OhioHealth President and CEO David Blom stood before a room filled with a couple hundred health system executives and Wall Street analysts and flashed a slide on a screen that laid out a well-known recipe for success: market share growth, quality, profitability, customer experience, physician relations, cost control, access and balance sheet strength.
Flanking those goals, though, were two seemingly incompatible paths: fee for service and value.
"The success factors are the same today as they were in the past," Blom said during his presentation in May at the Non-Profit Health Care Investor Conference. "But the metrics are changing."
For instance, market share can't be defined by volume anymore, but rather by attributed lives. Process measures for quality? Hardly; try clinical integration. Profitability will be defined by managing risk, not by high volumes. Physician relations? How about economic integration. And, importantly, the focus on access has shifted from inpatient to ambulatory.
"For many of us, these are still aspirational, but we are moving along the path," Blom said with confidence.
Still, these new metrics are a bit challenging to figure out, at least in the short term. At the meeting, I had a chance to sit down with Martin Arrick, managing director of public finance at Standard & Poor's, and he suggested that the shift to value makes it harder for analysts to know which metrics to monitor.
Take inpatient admissions, which are typically used to measure utilization.
"Well, is an admission good or not good?" Arrick asked. "Are you getting paid for that admission or not? Is that a capitated admission, or is it a fee-for-service admission? The reality is we have to have a larger conversation with folks essentially about their business mix and their payer mix."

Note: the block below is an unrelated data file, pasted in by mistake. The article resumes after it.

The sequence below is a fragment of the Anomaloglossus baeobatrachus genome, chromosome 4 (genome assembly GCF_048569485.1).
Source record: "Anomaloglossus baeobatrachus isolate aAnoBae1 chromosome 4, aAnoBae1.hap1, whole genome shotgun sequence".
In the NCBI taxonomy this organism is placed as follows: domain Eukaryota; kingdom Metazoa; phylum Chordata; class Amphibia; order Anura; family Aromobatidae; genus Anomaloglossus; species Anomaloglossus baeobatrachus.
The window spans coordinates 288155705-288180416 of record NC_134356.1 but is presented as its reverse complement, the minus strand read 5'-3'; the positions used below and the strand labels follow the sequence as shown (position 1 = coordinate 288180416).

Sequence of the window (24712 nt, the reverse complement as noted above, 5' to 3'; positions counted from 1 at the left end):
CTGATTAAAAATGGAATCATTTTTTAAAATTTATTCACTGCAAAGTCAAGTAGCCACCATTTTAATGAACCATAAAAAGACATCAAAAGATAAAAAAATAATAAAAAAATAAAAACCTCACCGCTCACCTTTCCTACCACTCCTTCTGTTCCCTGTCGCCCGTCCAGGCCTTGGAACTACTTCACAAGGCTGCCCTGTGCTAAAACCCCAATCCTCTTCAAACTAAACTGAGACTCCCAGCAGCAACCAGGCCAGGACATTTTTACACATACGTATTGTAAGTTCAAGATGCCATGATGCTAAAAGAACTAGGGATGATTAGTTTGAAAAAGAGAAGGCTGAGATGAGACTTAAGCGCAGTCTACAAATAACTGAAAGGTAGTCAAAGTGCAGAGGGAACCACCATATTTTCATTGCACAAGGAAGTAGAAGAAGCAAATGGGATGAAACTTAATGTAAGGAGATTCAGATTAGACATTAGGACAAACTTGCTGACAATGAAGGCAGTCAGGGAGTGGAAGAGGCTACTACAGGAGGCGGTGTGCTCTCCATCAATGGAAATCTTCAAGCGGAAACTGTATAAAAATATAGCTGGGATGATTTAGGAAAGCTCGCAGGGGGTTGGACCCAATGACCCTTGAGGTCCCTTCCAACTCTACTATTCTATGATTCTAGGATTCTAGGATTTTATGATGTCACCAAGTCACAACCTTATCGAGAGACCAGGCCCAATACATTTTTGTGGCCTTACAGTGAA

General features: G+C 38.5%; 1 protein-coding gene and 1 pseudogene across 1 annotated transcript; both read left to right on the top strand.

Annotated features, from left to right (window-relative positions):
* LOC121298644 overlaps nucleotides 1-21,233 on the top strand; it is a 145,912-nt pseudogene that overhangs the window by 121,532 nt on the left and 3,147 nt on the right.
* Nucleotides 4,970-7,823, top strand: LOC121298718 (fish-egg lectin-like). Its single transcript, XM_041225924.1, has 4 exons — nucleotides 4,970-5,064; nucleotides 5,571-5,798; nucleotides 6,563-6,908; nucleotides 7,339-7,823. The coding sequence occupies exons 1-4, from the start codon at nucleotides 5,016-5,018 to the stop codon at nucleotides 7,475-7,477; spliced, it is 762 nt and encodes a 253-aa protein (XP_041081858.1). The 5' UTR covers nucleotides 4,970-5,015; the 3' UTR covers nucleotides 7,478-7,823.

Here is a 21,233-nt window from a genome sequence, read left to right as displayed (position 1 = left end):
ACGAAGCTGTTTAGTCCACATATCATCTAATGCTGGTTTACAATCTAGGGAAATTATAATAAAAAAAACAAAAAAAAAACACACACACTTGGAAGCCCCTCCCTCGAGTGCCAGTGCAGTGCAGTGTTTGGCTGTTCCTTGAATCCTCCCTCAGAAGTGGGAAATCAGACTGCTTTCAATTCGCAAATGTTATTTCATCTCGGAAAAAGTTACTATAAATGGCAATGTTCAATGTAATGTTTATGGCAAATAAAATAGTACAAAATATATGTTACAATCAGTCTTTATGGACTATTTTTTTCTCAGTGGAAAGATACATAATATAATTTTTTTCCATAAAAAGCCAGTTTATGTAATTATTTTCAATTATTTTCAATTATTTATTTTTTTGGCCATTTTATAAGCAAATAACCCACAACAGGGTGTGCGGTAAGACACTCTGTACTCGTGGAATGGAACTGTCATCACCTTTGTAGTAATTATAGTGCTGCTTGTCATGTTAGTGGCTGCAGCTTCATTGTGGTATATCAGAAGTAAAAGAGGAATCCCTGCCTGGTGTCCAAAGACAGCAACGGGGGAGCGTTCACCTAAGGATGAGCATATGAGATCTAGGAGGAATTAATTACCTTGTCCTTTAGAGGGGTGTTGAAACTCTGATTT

Interestingly, executives from the 30 health systems that presented at the New York City meeting seemed to a be a bit ahead of rating agency officials and investors in terms of understanding how their organizations must pivot in order to thrive in the future.
Many of these organizations — which have the fortune of healthy margins and solid revenue numbers — are pursuing strategies to partner with physicians and other organizations, expand their ambulatory footprints, tap into the true power of information technology, and engage with patients as consumers. In fact, I think "consumers" was uttered far more than "patients" during the two-day meeting.
"We aren't afraid of the word," said Providence Health & Services CEO Rod Hochman, M.D., pointing out that the Renton, Wash.-based system recently hired a senior vice president for strategy who was one of the key developers of Amazon's Kindle. If patient portals are going to be viable, why not hire someone who is supremely experienced in building a successful consumer-facing technology?
OhioHealth's stated goal "to be chosen as the 'system of care' and excel in a value-based market," could well be the slogan for all of these hospitals.
"We believe system of care is the appropriate term," said Executive Vice President Michael Louge. "We'll do that through a clinically integrated network across a broad geography."
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